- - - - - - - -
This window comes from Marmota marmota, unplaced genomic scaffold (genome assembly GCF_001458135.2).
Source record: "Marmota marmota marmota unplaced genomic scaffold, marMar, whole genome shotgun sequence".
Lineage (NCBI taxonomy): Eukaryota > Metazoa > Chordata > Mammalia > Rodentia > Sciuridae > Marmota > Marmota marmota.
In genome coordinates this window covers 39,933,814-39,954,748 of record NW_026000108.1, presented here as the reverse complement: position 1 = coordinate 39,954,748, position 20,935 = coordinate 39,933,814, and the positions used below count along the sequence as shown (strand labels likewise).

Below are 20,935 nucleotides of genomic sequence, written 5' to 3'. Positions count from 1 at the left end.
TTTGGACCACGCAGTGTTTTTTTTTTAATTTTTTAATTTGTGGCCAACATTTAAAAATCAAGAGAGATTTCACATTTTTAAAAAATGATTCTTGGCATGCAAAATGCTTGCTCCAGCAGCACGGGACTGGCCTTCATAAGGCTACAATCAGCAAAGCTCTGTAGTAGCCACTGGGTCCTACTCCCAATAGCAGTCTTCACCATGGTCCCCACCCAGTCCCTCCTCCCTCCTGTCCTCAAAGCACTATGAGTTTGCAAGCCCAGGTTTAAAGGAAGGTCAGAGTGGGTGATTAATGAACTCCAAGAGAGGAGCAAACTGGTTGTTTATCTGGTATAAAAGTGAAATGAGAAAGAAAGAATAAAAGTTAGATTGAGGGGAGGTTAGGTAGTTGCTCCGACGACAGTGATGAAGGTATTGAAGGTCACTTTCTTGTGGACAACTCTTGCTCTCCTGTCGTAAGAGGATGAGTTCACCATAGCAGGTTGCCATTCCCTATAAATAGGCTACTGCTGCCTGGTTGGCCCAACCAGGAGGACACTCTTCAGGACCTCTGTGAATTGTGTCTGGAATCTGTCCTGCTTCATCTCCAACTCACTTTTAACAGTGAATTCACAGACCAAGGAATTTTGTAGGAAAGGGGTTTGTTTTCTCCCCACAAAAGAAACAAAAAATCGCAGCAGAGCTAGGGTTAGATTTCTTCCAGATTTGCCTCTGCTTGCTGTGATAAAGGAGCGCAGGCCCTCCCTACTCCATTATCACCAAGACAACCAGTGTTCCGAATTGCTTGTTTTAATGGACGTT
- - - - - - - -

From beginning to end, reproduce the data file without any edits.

This window comes from Marmota marmota, unplaced genomic scaffold (genome assembly GCF_001458135.2).
Source record: "Marmota marmota marmota unplaced genomic scaffold, marMar, whole genome shotgun sequence".
Lineage (NCBI taxonomy): Eukaryota > Metazoa > Chordata > Mammalia > Rodentia > Sciuridae > Marmota > Marmota marmota.
In genome coordinates this window covers 39,933,814-39,954,748 of record NW_026000108.1, presented here as the reverse complement: position 1 = coordinate 39,954,748, position 20,935 = coordinate 39,933,814, and the positions used below count along the sequence as shown (strand labels likewise).

Below are 20,935 nucleotides of genomic sequence, written 5' to 3'. Positions count from 1 at the left end.
TTTGGACCACGCAGTGTTTTTTTTTTAATTTTTTAATTTGTGGCCAACATTTAAAAATCAAGAGAGATTTCACATTTTTAAAAAATGATTCTTGGCATGCAAAATGCTTGCTCCAGCAGCACGGGACTGGCCTTCATAAGGCTACAATCAGCAAAGCTCTGTAGTAGCCACTGGGTCCTACTCCCAATAGCAGTCTTCACCATGGTCCCCACCCAGTCCCTCCTCCCTCCTGTCCTCAAAGCACTATGAGTTTGCAAGCCCAGGTTTAAAGGAAGGTCAGAGTGGGTGATTAATGAACTCCAAGAGAGGAGCAAACTGGTTGTTTATCTGGTATAAAAGTGAAATGAGAAAGAAAGAATAAAAGTTAGATTGAGGGGAGGTTAGGTAGTTGCTCCGACGACAGTGATGAAGGTATTGAAGGTCACTTTCTTGTGGACAACTCTTGCTCTCCTGTCGTAAGAGGATGAGTTCACCATAGCAGGTTGCCATTCCCTATAAATAGGCTACTGCTGCCTGGTTGGCCCAACCAGGAGGACACTCTTCAGGACCTCTGTGAATTGTGTCTGGAATCTGTCCTGCTTCATCTCCAACTCACTTTTAACAGTGAATTCACAGACCAAGGAATTTTGTAGGAAAGGGGTTTGTTTTCTCCCCACAAAAGAAACAAAAAATCGCAGCAGAGCTAGGGTTAGATTTCTTCCAGATTTGCCTCTGCTTGCTGTGATAAAGGAGCGCAGGCCCTCCCTACTCCATTATCACCAAGACAACCAGTGTTCCGAATTGCTTGTTTTAATGGACGTT